Los Angeles DA Joins Ranks of Drug Cartel Bitches Against Medical Marijuana

It was a petulant fit of pique, certainly entertaining, and potentially hilarious — if safe access for so many medical marijuana patients weren’t hanging in the balance.

After things didn’t go his way at Monday’s Los Angeles City Council joint committee meeting, District Attorney Stephen Lawrence (“Steve”) Cooley pronounced Tuesday that he’d keep prosecuting medical marijuana dispensaries, even if the council adopts an ordinance that doesn’t ban sales. Cooley said his office was already prosecuting some dispensaries, and he promised to step up such efforts in December.

The D.A.’s public meltdown was a result of his frustration that the council ignored the advice of L.A. City Attorney Carmen Trutanich and changed a provision in L.A.’s proposed medical marijuana ordinance, allowing cash transactions as long as they complied with state law.

“The City Council has no authority to amend state law or Proposition 215 (Compassionate Use Act of 1996). Such authority is solely possessed by California voters,” Cooley said. “What the City Council is doing is beyond meaningless and irrelevant.”

It was a richly ironic little hissy fit, given that drama king Cooley just handed pot advocates one of their best arguments in the unfolding culture war between those who insist on the lawful implementation of Proposition 215, California’s medical marijuana law, and those asserting, damn it, all weed sales are illegal, medical or not.

“Undermining these laws via their ordinance powers is counterproductive, and quite frankly, we’re ignoring them,” sputtered a tantrum-prone Cooley. “They are absolutely so irrelevant it’s not funny.”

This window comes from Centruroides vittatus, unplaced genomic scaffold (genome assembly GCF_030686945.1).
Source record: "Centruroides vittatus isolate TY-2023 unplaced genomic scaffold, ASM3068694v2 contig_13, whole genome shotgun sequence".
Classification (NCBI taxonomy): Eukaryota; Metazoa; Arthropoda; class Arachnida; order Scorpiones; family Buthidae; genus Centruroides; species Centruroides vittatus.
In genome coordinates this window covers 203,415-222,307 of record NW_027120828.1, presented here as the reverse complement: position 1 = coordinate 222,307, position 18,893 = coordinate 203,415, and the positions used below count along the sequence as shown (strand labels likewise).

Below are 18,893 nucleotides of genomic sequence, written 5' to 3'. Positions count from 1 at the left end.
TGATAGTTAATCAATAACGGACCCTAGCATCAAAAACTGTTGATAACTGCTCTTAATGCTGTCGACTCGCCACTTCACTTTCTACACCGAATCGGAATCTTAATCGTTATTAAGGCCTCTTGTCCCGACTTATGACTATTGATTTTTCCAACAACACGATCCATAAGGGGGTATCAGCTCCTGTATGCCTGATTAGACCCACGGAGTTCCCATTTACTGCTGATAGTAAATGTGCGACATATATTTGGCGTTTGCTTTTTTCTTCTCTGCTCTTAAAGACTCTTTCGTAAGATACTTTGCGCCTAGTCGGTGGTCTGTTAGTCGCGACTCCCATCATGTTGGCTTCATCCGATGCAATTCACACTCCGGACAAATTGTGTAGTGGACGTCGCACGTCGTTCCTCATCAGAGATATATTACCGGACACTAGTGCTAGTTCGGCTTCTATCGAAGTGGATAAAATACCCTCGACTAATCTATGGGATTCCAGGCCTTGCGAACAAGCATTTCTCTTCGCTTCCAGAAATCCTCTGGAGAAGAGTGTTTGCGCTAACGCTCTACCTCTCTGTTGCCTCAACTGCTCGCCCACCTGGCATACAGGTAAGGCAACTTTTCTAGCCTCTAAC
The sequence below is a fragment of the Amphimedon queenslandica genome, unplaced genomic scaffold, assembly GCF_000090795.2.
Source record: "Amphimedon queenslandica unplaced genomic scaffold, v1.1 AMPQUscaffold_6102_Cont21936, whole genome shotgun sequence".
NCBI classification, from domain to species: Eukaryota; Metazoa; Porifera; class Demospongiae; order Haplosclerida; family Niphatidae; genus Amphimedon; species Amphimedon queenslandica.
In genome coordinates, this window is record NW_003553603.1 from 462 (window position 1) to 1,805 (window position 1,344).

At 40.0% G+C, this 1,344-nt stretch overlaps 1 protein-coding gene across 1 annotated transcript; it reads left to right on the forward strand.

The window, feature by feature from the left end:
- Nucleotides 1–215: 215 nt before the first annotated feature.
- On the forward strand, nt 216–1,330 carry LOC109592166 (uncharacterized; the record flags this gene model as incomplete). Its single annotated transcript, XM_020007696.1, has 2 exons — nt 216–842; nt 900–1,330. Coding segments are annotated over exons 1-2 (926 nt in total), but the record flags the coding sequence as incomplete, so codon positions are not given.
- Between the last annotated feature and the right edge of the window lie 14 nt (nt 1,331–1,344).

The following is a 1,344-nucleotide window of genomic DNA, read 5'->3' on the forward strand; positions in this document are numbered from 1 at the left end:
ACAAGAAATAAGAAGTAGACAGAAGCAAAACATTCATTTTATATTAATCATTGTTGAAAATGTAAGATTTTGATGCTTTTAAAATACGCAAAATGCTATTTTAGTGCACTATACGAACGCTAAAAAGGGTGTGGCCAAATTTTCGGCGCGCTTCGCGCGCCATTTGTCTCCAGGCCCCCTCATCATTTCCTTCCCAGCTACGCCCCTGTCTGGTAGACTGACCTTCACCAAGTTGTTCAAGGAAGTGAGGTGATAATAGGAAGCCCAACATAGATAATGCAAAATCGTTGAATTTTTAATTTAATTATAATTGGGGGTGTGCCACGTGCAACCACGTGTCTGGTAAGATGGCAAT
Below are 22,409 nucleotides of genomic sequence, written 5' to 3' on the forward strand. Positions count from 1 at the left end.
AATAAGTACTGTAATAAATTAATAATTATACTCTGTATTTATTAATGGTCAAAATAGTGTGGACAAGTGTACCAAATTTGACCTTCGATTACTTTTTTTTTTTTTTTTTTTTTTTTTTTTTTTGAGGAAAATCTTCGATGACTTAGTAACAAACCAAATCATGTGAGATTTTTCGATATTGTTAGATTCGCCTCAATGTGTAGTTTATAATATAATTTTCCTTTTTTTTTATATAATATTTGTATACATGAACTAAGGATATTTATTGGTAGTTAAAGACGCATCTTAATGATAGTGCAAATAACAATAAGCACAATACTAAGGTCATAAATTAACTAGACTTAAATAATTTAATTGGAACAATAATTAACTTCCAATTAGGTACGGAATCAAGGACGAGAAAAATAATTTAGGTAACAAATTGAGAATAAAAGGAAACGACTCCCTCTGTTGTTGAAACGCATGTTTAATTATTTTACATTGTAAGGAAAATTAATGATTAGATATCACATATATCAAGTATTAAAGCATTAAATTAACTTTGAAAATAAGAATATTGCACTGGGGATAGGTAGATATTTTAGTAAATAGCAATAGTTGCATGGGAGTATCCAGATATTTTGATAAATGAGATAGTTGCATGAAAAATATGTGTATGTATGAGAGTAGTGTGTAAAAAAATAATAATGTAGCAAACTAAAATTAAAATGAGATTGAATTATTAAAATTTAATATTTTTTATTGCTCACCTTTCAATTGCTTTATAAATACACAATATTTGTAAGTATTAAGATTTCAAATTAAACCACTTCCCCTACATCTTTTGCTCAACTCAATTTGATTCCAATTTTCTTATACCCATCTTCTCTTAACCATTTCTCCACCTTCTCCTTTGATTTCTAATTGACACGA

The revelation that city councils are “irrelevant” and can’t “undermine” the state’s medical marijuana law will certainly come as encouraging news to dispensary operators in Gilroy and at least 130 other cities statewide which have banned dispensaries outright. Eight counties (Amador, Contra Costa [ban leaves one dispensary open], El Dorado, Madera, Merced, Riverside, Stanislaus, and Sutter) have dispensary bans in place. In addition, at least 64 more cities and six counties (Madera, Nevada, Tulare, San Bernardino, Placer, and San Diego) have dispensary moratoriums in place, by the White House Office of National Drug Control Policy‘s count (ONDCP numbers and “facts” are always suspect).

At this point, L.A. City Council Members are probably wondering why they’ve spent four years and a ton of taxpayer money wrestling with this issue, given Cooley’s new position that the city council has “no authority” to amend Prop. 215.

Councilman Ed Reyes, who has overseen the development of the city’s ordinance, called Cooley’s remarks “demeaning” and “a real shame.”

Both Cooley and his anti-pot buddy Trutanich have been asserting for years now that Prop. 215 doesn’t allow the sale of marijuana, period. In Cooley’s ideal world, members of pot collectives licensed by the city would be restricted to trading work, services, or weed for the (noncommercial!) right to receive marijuana.

As pointed out by the L.A. Daily News, that’s just not realistic. Dispensaries by the hundreds have opened across California in the 13 years since Prop 215 was ringingly endorsed by voters. The pace picked up with alacrity after SB 420, passed by the Legislature in 2003, expanded and clarified the law the allow marijuana collectives.

So whatever the Los Angeles City Council ends up passing, it will almost inevitably be challenged by either the anti-pot forces led by Cooley and Trutanich on one hand, or the medical marijuana advocates on the other. The losers, of course, will be the taxpayers and the medical marijuana patients seeking safe access to pot — with the winners being the lawyers, who’ve been making out like bandits for years now as the uncertainties of the medical marijuana law are sorted out.

The full council could vote as soon as today, or possibly Friday, on the ordinance, which would regulate marijuana dispensaries and could allow the city to shut down hundreds that have opened through a hardship exemption since a moratorium was approved more than two years ago.


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